No Long-Term Trend in Frequency, Strength of Landfalling Hurricanes

by Marlo Lewis on December 17, 2012

in Features

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Numerous politicians, pundits, and activists, and even some scientists blame fossil-fuel emissions for the death and devastation wrought by Hurricane Sandy. Such allegations are ideological, not scientific.

As noted previously on this blog, when hurricane damages are adjusted (“normalized”) to account for changes in population, per capita income, and the consumer price index, there is no long-term trend such as might indicate an increase in hurricane frequency or power related to global climate change.

Moreover, 370 years of tropical cyclone data from the Lesser Antilles (the eastern Caribbean island chain that bisects the main development region for landfalling U.S. hurricanes) show no long-term trend in either power or frequency but a 50- to 70-year wave pattern associated with the Atlantic Multidecadal Oscillation, a mode of natural climate variability. 

A new study by Jessica Weinkle (University of Colorado), Ryan Maue (Naval Research Laboratory), and Roger Pielke, Jr. (University of Colorado) dumps more cold water on claims that global warming significantly (detectably) influences hurricane behavior.

The researchers examined data on the number and power of hurricanes making landfall in the five main hurricane basins: North Atlantic, northeastern Pacific, western North Pacific, northern Indian Ocean, and Southern Hemisphere. The data extend back to 1944 for the North Atlantic, to 1950 for the northeastern Pacific, and to 1970 for the other basins. The data for all basins is current through 2010.

Here’s what Weinkle, Maue, and Pielke, Jr. found:  

We have identified considerable interannual variability in the frequency of global hurricane landfalls; but within the resolution of the available data, our evidence does not support the presence of significant long-period global or individual basin linear trends for minor, major, or total hurricanes within the period(s) covered by the available quality data. Therefore, our long-period analysis does not support claims that increasing TC [tropical cyclone] landfall frequency or landfall intensity has contributed to concomitantly increasing economic losses.

Figure explanation: Red bars indicate the number of major (category 3-5) hurricanes, blue bars indicate the number of minor (category 1-2) hurricanes.

Pielke Jr.’s blog provides an update for North Atlantic hurricanes through November 2012. Extending the study period to include Hurricane Sandy (which, incidentally, was downgraded to a tropical storm by the time it made landfall) doth not a long-term trend make!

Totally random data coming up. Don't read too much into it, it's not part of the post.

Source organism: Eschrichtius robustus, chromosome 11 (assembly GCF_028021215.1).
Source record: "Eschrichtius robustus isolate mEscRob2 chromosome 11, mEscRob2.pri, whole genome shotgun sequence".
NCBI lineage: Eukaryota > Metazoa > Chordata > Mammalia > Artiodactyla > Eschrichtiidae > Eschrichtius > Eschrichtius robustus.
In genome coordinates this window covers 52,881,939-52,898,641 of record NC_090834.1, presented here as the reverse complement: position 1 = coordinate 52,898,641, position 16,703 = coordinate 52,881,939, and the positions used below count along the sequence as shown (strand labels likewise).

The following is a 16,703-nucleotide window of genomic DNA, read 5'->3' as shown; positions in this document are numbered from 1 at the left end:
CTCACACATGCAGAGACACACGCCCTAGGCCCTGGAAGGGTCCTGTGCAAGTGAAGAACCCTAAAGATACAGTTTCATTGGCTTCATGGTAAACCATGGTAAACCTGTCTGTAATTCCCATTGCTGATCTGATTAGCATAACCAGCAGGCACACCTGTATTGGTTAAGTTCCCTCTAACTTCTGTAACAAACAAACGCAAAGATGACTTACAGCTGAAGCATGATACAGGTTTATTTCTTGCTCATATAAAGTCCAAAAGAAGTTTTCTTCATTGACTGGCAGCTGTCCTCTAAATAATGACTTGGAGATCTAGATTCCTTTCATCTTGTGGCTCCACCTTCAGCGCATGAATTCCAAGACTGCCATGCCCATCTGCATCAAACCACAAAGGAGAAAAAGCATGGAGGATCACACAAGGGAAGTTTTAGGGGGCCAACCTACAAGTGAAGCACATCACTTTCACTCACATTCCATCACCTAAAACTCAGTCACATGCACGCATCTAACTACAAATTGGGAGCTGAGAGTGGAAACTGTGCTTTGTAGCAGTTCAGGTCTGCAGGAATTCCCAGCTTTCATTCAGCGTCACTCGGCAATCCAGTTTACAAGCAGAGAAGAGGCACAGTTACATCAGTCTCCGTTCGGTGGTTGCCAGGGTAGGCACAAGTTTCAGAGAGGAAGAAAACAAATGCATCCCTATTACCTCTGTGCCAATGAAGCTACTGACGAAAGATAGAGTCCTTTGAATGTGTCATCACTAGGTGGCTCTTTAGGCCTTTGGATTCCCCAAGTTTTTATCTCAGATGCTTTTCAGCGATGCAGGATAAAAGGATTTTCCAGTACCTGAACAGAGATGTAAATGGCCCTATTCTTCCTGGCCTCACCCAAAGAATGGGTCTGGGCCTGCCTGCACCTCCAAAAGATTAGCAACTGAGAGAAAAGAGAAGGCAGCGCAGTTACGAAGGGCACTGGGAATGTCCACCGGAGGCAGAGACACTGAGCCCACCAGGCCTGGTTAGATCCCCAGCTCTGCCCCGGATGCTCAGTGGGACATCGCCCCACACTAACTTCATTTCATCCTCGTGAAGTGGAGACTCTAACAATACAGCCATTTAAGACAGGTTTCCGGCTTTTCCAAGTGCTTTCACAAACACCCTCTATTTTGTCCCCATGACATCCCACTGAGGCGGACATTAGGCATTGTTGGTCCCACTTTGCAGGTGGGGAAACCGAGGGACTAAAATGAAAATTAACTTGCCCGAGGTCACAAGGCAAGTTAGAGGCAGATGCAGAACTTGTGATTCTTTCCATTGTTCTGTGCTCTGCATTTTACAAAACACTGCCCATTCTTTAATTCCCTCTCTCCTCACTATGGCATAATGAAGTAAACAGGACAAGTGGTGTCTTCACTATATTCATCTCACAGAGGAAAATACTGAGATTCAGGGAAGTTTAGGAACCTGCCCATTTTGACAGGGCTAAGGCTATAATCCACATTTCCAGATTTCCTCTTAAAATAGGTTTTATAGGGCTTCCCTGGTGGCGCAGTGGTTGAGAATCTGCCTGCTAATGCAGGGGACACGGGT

Pielke, Jr. points out some interesting details from the updated study, such as:

  • 1971 had the most global landfalls with 30, far exceeding the second place, 25 in 1996.
  • 2011 tied for second place for the fewest global landfalls with 10 (and 3 were intense, tying 1973, 1981 and 2002). 
  • The US is currently in the midst of the longest streak ever recorded without an intense hurricane landfall. 
  • There have been frequent four-year periods with more than 25 landfalling major hurricanes, or more than a 100% increase of what has been observed over the past 4 years. 

Pielke, Jr. concludes: “Anyone who’d like to argue that the world is experiencing a ‘new normal’ with respect to tropical cyclones is simply mistaken.”

But, someone might say, 1970 roughly marks the advent of the “anthropocene,” the era in which fossil-fuel emissions start to mess up the climate; earlier eras had calmer weather. The Weinkle et al. study also contradicts that hypothesis. Pielke Jr. writes: 

There is even evidence in our paper (see our Figure 2) that the period before 1970 saw more intense hurricane landfalls than the period since. Older data from the North Atlantic and Western North Pacific (which together represents 64% of all global intense landfalling hurricanes 1970-2010 and 69% of all hurricanes) indicates that landfalling intense hurricanes in these two basins occurred at a 40% higher rate from 1950-1969 than 1970-2010. There were 9 intense landfalls in 1964 and 1965 in just these two basins, which equals the global record for all basins post-1970.



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